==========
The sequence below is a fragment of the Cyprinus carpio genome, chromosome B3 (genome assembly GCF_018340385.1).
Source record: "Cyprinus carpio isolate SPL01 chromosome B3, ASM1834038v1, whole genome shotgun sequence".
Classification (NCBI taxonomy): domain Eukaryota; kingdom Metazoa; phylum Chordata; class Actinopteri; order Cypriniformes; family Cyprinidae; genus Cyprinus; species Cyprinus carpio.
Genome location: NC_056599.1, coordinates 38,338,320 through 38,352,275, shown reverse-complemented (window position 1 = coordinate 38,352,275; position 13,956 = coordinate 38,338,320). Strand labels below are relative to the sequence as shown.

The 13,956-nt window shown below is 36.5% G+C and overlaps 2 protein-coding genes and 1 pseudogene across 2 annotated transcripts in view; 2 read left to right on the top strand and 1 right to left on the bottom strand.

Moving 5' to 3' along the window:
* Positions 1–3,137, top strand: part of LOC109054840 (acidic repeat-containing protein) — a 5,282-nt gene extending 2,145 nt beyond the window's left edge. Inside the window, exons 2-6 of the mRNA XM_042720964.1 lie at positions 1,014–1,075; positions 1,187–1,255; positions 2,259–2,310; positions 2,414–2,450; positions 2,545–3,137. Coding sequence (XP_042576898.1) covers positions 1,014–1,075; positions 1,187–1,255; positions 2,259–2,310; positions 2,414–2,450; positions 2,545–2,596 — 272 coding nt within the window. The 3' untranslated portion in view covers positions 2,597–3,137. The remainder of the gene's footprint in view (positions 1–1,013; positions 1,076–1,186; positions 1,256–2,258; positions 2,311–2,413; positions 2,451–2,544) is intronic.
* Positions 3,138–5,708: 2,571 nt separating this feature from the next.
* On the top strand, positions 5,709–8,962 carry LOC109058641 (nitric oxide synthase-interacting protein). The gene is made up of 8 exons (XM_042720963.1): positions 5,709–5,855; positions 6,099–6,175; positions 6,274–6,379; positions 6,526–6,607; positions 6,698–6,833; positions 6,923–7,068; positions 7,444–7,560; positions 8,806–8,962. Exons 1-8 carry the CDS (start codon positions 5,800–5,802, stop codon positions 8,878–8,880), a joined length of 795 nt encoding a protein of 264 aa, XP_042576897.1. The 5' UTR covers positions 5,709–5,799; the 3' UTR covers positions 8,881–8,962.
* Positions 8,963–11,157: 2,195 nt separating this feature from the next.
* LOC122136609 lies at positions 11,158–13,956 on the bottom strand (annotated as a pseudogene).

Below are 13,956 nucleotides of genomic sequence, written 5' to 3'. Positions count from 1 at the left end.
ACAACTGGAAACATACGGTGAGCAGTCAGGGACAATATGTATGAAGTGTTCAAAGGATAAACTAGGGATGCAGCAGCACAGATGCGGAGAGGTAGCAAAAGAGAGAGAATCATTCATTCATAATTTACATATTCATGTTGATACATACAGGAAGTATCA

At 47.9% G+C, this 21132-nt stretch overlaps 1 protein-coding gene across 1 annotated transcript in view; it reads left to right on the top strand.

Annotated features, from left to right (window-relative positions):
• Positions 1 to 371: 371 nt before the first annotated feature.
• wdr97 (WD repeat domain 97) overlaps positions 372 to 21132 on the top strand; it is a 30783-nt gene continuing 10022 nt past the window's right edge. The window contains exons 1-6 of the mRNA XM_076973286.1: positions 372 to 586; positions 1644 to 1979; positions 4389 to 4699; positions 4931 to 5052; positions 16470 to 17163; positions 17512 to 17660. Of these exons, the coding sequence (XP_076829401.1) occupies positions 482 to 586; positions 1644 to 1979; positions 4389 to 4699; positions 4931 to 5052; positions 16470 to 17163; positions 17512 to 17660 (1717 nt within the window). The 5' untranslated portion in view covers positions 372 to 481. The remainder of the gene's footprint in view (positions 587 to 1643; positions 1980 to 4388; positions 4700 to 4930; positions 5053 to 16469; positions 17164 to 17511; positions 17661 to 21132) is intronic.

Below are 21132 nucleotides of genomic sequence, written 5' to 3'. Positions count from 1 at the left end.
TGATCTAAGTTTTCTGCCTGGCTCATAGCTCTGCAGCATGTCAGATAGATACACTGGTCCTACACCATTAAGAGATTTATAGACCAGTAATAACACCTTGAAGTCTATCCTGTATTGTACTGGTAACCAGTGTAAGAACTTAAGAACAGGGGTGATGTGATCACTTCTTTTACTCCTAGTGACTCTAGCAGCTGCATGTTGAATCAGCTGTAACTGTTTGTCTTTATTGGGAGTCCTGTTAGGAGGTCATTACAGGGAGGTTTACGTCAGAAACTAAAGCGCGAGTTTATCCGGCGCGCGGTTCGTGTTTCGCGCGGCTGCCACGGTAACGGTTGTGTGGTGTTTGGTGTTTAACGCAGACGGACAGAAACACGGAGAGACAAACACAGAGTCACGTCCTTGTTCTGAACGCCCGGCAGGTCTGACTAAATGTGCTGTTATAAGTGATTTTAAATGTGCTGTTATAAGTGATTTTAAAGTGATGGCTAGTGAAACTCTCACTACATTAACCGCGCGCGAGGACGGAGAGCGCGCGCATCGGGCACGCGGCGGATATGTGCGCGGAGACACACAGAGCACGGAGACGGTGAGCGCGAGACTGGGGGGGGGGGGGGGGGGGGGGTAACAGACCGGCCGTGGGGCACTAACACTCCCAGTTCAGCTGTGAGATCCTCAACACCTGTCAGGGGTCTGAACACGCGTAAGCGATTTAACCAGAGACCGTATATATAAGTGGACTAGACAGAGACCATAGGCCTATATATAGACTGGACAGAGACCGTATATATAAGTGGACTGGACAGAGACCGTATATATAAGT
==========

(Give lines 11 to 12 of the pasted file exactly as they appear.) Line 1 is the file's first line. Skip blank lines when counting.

* LOC122136609 lies at positions 11,158–13,956 on the bottom strand (annotated as a pseudogene).

Below are 13,956 nucleotides of genomic sequence, written 5' to 3'. Positions count from 1 at the left end.